Iranian Persecution of the Christian Faith

Iran continues its persecution of Christians. The latest victim is Saeed Abedini, who is now an American citizen. Last week, he was sentenced to eight years in prison by a judge known for his particularly harsh sentences. What did Abedini do to run afoul of the regime? In the early years of this new century, when he was still an Iranian citizen, he converted to Christianity and became a leader in setting up a network of house churches. This, in Iran, is unlawful because those churches might help turn young people away from Islam and lead them to the Christian faith.

Since then, Abedini moved to the United States, became an American citizen, and currently lives in Idaho. He was back in Iran to help establish an orphanage. According to a news report, Iranian authorities pulled him off a bus last August and threw him into the notorious Evin Prison in Tehran. He has an Iranian lawyer, but he was given only one day to prepare his client’s defense. Stalin himself would have been impressed by this new version of the “show trial.”

The American Center for Law and Justice (ACLJ) represents his family in the U.S. The ACLJ has released this statement:

This is a real travesty—a mockery of justice. From the very beginning, Iranian authorities have lied about all aspects of this case, even releasing rumors of his expected release. Iran has not only abused its own laws, it has trampled on the fundamentals of human rights. We call on the citizens of the world to rise up in protest. We call on governments around the world to stand and defend Pastor Saeed.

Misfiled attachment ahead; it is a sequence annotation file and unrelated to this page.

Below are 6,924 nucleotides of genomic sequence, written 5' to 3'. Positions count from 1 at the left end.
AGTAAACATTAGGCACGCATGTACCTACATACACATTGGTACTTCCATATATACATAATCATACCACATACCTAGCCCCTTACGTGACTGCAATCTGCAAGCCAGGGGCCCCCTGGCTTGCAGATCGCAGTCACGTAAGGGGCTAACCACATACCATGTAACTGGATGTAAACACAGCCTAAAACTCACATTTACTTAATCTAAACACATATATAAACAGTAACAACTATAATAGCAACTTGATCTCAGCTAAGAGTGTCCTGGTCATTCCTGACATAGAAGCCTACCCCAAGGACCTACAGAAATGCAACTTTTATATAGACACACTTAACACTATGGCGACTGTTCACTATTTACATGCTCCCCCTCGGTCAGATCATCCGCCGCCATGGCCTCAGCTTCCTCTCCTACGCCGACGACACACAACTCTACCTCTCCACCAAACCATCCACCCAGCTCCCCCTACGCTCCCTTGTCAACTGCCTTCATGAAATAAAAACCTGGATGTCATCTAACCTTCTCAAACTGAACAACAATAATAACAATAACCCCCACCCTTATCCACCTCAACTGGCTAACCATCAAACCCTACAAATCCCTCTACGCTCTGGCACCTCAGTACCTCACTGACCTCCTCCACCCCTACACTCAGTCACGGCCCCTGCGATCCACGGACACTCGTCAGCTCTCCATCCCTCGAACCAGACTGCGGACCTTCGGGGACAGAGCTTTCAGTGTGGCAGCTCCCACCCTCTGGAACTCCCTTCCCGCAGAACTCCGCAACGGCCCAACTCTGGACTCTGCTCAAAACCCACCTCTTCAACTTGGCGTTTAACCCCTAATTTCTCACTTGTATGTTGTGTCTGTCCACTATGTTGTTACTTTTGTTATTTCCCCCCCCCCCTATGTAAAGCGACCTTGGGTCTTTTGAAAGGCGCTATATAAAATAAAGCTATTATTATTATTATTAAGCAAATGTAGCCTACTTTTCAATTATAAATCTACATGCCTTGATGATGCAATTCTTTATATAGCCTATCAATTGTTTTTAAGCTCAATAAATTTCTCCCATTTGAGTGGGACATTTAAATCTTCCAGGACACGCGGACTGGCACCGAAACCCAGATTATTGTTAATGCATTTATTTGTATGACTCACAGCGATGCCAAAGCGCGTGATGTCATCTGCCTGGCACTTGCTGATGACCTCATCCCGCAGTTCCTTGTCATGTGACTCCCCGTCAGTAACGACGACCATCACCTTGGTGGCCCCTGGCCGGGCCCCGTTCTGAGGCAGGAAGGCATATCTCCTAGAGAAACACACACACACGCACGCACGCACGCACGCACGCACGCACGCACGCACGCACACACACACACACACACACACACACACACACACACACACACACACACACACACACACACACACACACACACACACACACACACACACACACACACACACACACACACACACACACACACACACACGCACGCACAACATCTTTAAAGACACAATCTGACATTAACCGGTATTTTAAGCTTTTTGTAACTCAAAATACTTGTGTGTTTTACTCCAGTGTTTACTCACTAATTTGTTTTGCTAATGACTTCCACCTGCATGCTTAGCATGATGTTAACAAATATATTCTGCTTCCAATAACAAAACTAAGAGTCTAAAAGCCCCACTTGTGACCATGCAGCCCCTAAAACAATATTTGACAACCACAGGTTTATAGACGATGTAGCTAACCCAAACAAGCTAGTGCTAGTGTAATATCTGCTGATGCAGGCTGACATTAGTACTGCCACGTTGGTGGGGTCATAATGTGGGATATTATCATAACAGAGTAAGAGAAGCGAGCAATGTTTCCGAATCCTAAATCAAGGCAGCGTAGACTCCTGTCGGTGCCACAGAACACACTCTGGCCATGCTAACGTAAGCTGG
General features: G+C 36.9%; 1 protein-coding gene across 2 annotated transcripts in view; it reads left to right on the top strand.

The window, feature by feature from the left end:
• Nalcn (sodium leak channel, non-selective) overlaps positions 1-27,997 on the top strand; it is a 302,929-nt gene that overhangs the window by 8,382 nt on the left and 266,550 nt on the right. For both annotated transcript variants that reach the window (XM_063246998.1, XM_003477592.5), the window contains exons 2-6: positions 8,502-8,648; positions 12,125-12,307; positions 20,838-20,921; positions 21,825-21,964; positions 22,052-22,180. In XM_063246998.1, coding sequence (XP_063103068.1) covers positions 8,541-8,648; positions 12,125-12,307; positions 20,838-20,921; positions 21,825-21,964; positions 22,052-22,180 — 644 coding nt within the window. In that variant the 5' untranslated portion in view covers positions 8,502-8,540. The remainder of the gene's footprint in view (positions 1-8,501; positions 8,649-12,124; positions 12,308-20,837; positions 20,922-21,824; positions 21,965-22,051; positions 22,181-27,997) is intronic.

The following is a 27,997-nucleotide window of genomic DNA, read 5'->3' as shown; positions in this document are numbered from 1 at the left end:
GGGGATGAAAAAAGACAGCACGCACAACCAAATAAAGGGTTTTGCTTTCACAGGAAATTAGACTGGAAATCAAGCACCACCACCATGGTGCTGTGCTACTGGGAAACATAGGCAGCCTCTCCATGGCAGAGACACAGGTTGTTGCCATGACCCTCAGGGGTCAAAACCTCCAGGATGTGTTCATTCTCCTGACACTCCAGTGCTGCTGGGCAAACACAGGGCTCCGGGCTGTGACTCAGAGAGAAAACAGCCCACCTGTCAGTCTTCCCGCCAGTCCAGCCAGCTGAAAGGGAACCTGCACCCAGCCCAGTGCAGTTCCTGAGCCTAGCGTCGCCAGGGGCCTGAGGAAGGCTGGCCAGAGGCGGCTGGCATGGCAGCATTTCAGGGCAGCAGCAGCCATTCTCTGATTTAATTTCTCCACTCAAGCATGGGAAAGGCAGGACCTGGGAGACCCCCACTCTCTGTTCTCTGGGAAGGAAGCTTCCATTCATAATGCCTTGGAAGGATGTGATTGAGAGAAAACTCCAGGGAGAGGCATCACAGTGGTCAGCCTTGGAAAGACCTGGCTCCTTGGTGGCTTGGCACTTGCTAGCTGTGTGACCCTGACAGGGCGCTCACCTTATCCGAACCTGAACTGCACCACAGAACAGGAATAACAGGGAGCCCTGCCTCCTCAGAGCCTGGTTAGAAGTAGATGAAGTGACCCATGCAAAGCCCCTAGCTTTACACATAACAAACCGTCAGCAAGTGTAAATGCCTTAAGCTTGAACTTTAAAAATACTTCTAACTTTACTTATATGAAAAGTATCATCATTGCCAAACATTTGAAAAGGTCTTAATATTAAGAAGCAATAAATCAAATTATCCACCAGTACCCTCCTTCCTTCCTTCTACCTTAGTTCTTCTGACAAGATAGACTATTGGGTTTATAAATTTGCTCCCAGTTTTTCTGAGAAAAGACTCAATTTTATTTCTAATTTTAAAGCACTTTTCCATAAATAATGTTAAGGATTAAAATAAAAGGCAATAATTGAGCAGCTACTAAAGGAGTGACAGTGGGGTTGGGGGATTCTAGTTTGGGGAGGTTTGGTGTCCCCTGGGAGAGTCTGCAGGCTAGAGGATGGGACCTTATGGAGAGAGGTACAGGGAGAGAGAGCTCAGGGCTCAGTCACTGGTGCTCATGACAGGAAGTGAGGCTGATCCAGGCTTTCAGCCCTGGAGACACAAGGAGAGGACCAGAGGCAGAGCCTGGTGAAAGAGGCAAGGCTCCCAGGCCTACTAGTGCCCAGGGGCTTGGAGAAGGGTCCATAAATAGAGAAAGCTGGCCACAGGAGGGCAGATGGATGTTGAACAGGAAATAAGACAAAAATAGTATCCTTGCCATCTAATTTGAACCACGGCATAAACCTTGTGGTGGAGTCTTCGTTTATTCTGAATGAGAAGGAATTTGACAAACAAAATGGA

I know the ACLJ needs to make such statements to publicize the case, but I’m not all that hopeful that either “citizens of the world” or “governments around the world” will care all that much. The U.S. State Department has called for Abedini’s release and is supposedly in contact with him, but given who is running the State Department these days, no one should expect any effective action there.

What we see in Iran is a microcosm of what is happening throughout the Islamic world. Christians are not allowed to worship freely. If they share their faith, they are persecuted. If anyone converts to the faith, that person is subject to the death penalty. The United States under its Constitution has never had such a policy toward religious minorities. What those minorities need to consider is that it was the Christian foundations of the country that led to religious liberty. Most understood, over time, that religious beliefs must be voluntary, not coerced by the government. No one becomes a Christian by government fiat. The only genuine Christianity stems from a personal encounter with the Living God.

It’s not politically correct to call Islam a threat. We’re only supposed to place the threat in a form of radical Islam that promotes jihad. However, I’m convinced the problem is deeper: all Islam is a deviation from Biblical truth and carries the seeds of violence within it. Some just take it more seriously than others.

Meanwhile, Christians need to pray for Saeed Abedini’s life. Those eight years of imprisonment may be only the beginning for him. A tyrannical regime based on Islamist ideology, such as the one running Iran, is not going to be reasonable. It will take an act of God for Abedini to be released.